When it comes to public opinion about extramarital sex, it appears that the sexual revolution of recent decades had little effect. According to a May 2003 Gallup Poll*, 93% of Americans consider "married men and women having an affair" to be "morally wrong," six points higher than the finding recorded one year ago. That's consistent with surveys conducted over the last three decades by Gallup and by the National Opinion Research Center, which have consistently shown that the American people overwhelmingly disapprove of extramarital sex.
In the 2003 Gallup survey, respondents were given a list of 16 scenarios and asked if the activities described are morally acceptable or morally wrong. More people deemed "married men and women having an affair," to be morally wrong than almost any other action, on a statistical par with polygamy and cloning humans.
While views on the morality of having an affair outside marriage have not budged since the late 1960s and early 1970s, the percentage saying sex between an unmarried man and woman is morally acceptable has increased dramatically over this same period. In the May survey, 58% said premarital sex is morally acceptable (41% say it is morally wrong). The figure recorded for morally acceptable a year ago was five points lower at 53%.
Here is the trend prior to 2001 when the same issue was presented, but the wording was slightly different:
Further evidence of the impact of the sexual revolution appears in the sharp increase in the number of cohabiting couples over the past several decades. As reported in the summer 2003 issue of Youth Culture Today, Census figures show that the number of cohabiting couples increased ninefold between 1960 and 2000, from half a million couples to more than 4.5 million. A recent Gallup survey of 13- to 17-year-olds** shows that a large majority (70%) of teens say they approve of couples living together before marriage (see "Moving In: Teens Views on Cohabitation" in Related Items).
Political ideology does not seem to color people's views on extramarital sex. However, when it comes to premarital sex, those differences are substantial: 42% of conservatives say they believe premarital sex is morally acceptable, compared to 64% of moderates, and 80% of liberals.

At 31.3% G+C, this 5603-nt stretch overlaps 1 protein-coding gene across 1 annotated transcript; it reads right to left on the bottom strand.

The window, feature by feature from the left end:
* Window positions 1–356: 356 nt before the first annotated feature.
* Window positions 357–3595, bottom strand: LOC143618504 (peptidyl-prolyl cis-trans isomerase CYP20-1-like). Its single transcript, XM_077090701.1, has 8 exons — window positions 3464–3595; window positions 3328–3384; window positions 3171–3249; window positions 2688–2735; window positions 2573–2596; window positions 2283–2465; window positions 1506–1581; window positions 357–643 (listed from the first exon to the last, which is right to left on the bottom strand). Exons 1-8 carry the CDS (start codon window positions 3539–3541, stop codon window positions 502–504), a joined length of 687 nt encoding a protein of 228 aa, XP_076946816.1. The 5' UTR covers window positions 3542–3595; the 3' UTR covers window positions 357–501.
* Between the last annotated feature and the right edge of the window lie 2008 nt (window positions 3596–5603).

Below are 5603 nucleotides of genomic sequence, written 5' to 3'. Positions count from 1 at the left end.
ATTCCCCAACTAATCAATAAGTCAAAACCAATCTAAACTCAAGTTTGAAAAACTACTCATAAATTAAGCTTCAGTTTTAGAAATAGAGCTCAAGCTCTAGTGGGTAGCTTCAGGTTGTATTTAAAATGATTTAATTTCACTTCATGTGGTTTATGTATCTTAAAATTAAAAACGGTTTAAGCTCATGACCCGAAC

Views about sex before marriage also differ significantly by race, age, gender, education, and church attendance. Most likely to say sex before marriage is morally acceptable are whites, younger adults, men, and people with a college background. Persons who seldom or never attend church or synagogue overwhelmingly view sex between unmarried men and women as OK.
Although sexual attitudes and behaviors have shifted dramatically since the 1960s and 1970s, a strong majority of Americans (93%) still believe that extramarital sex is morally wrong, and a sizable minority (41%) cling to the belief that premarital sex is wrong. The sexual revolution may have passed, but it will be interesting to see what changes in opinion, if any, the next stage of evolution in sexual mores will bring.
*Results are based on telephone interviews with 1,005 national adults, aged 18 and older, conducted May 5-7, 2003. For results based on the total sample of national adults, one can say with 95% confidence that the margin of sampling error is ±3%.
**The Gallup Youth Survey is conducted via an Internet methodology provided by Knowledge Networks, using an online research panel that is designed to be representative of the entire U.S. population. The current questionnaire was completed by 1,200 respondents, aged 13 to 17, between Jan. 23-Feb. 10, 2003. For results based on the total sample, one can say with 95% confidence that the maximum margin of sampling error is ±3%. For a complete description of the sampling and weighting procedures used to conduct the survey, click here.